In 1848, after J Scott Russell had repeatedly drawn attention to the unwisdom of constructing sailing vessels on the "cods head and mackerel tail" plan, and had enunciated his wave-line theory, Mare built at Blackwall an entirely new type of vessel, with a long hollow bow and a short after body of considerable fullness. This was the iron cutter "Mosquito," of 59 feet 2 inches water line, 15 feet 3 inches beam, and measuring 50 tons. Prejudice against the new type of yacht being as strong against the introduction of steam, there were no vessels built like the "Mosquito," with the exception of the "Volante," 59 tons, by Harvey of Wivenhoe, until the eyes of English yachtsmen were opened by the Americans three years later. About this period yacht racing had been gradually coming into favor in the United States, the first yacht club being founded at New York in 1844 by nine yacht owners; and in 1846 the first match between yachts in the States was sailed, 25 miles to windward and back from Sandy Hook lightship, between J. C. Stevens new center-board sloop "Maria," 170 tons, 100 feet water line and 26 feet 8 inches beam, with a draught of 5 feet 3 inches of water, and the "Coquette," schooner, 74 tons, belonging to J.H. Perkins, the latter winning; but the appearance of the "Maria," which had a clipper or schooner bow, like that of the newest racing cutters of 1887-1888, did much for yachting in America. Stevens then commissioned George Steers of New York, builder of the crack pilot schooners, to construct a racing schooner to visit England in the year of the great exhibition, and the result was the "America" of 170 tons. Like the "Mosquito," she had a very long and hollow bow, with considerable fullness aft. She crossed the Atlantic in the summer of 1851, but failed to compete for the queens cup at Cowes in August, although the club for that occasion threw the prize open to all the world, as her owner declined to concede the usual time allowance for difference of size. The members of the Yacht Squadron, not whishing to risk the reproach of denying the stranger a fair race, decided that their match for a cup given by the club, to be sailed round the Isle of Wight later on in the same month, should be without any time allowance. The "America," thus exceptionally treated, entered and competed against fifteen other vessels. The three most dangerous competitors being put out through accidents, the "America" passed the winning post 18 minutes ahead of the 47-ton cutter "Aurora," and won the cup; but, even if the time allowance had not been waived, the American schooner yacht would still have won by fully a couple of minutes.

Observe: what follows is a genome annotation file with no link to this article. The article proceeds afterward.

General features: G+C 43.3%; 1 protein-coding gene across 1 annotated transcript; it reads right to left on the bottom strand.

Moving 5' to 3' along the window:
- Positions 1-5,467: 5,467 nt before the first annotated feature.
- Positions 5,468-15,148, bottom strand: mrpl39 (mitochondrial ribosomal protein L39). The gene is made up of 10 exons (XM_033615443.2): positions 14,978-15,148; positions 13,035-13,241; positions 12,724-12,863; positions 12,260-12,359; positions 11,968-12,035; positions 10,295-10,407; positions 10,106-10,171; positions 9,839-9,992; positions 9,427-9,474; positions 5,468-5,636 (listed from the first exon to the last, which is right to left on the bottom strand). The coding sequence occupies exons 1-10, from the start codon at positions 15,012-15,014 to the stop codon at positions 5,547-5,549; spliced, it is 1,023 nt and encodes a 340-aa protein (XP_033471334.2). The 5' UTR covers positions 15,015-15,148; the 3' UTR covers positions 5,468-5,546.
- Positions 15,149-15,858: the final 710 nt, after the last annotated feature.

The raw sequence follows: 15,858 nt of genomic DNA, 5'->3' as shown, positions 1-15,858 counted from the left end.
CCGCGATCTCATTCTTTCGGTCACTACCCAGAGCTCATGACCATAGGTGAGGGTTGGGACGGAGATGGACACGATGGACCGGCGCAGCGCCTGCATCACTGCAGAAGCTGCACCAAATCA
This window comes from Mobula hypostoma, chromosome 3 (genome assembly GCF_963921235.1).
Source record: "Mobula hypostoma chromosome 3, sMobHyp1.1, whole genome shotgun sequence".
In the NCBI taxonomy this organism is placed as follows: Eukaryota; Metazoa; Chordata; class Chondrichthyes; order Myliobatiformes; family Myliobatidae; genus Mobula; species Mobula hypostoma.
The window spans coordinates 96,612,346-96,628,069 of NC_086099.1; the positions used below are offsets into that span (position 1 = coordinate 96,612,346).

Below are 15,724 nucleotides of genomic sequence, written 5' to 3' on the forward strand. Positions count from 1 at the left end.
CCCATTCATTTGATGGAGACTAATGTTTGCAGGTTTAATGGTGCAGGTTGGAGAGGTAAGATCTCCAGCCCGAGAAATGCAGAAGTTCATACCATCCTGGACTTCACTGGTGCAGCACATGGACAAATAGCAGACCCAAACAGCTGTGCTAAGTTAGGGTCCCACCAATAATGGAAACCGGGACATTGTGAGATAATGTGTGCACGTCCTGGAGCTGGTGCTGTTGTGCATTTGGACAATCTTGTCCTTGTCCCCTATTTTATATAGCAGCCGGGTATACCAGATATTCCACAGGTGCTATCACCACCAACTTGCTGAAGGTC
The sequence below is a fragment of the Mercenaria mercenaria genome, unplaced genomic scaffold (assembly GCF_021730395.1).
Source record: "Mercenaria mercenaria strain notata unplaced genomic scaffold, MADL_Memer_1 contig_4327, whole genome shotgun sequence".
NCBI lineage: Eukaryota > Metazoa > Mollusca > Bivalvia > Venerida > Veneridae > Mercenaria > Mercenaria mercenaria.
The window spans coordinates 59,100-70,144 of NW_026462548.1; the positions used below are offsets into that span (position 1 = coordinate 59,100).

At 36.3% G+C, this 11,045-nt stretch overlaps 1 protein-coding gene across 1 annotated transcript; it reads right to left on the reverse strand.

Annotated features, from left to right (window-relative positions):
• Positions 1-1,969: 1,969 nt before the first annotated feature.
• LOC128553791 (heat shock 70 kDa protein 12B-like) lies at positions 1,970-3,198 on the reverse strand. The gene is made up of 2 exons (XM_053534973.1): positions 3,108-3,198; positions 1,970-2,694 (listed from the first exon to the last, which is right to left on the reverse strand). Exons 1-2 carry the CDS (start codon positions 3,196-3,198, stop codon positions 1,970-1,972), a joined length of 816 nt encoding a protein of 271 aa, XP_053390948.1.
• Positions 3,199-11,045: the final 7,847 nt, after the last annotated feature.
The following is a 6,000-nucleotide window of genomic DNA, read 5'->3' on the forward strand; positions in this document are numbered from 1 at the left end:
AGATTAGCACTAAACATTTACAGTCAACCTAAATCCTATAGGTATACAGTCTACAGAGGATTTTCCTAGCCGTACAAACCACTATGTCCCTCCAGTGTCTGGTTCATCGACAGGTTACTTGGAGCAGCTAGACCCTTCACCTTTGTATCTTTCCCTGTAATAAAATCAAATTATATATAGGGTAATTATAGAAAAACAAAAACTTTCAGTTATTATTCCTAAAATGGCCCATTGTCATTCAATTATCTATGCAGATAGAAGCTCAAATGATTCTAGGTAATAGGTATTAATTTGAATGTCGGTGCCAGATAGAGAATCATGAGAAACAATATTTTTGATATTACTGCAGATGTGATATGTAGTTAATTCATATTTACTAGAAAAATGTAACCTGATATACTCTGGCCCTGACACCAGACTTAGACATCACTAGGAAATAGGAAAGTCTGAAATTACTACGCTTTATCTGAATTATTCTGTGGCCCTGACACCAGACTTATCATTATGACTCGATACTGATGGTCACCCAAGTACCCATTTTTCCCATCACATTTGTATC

The prize was given to the New York Yacht Club and constituted a challenge cup, called the America cup, for the yachts of all nations, by the deed of gift of the owners of the winner. Not only was the "America" as great a departure from the conventional British type of yacht as the "Mosquito," but the set of her sails was a decided novelty. In England it had been the practice to make them baggy, whereas those of the "America" were flat, which told materially in working to windward. The revolution in yacht designing and canvassing was complete, and the bows of existing cutters were lengthened, that of the "Arrow" among others. The "Alarm" was also lengthened and turned into a schooner of 248 tons, and the "Wildfire," cutter, 59 tons, was likewise converted. Indeed there was a complete craze for schooners, the "Flying Cloud," "Gloriana," "Lalla Rookh," "Albertine," "Aline," "Egeria," "Pantomime," and others being built between 1852 and 1865, during which period the center board, or sliding keel, was applied to schooners as well as sloops in America. The national or cutter rig was nevertheless not neglected in England, for Hatcher of Southampton built the 35-ton cutter "Glance" -- the pioneer of the subsequent 40 tonners -- in 1855, and the "Vampire" -- the pioneer of the 20 tonners -- in 1857, in which year Weld also had the "Lulworth," an 82-ton cutter of comparatively shallow draught, constructed at Lymington. At this time too there came into existence a group of cutters, called "flying fifties" from their tonnage, taking after the "Mosquito" as their pioneer; such were the "Extravaganza," "Audax," and "Vanguard." In 1866 a large cutter was constructed on the Clyde called the "Condor," 135 tons, followed by the still larger "Oimara," 163 tons, in 1867. In 1868 the "Cambria" schooner was built by Ratsey at Cowes for Ashbury of Brighton, and having proved a successful match sailer, was taken to the United States in 1870 to compete for the America cup, but was badly beaten, as also was the "Livonia" in 1871.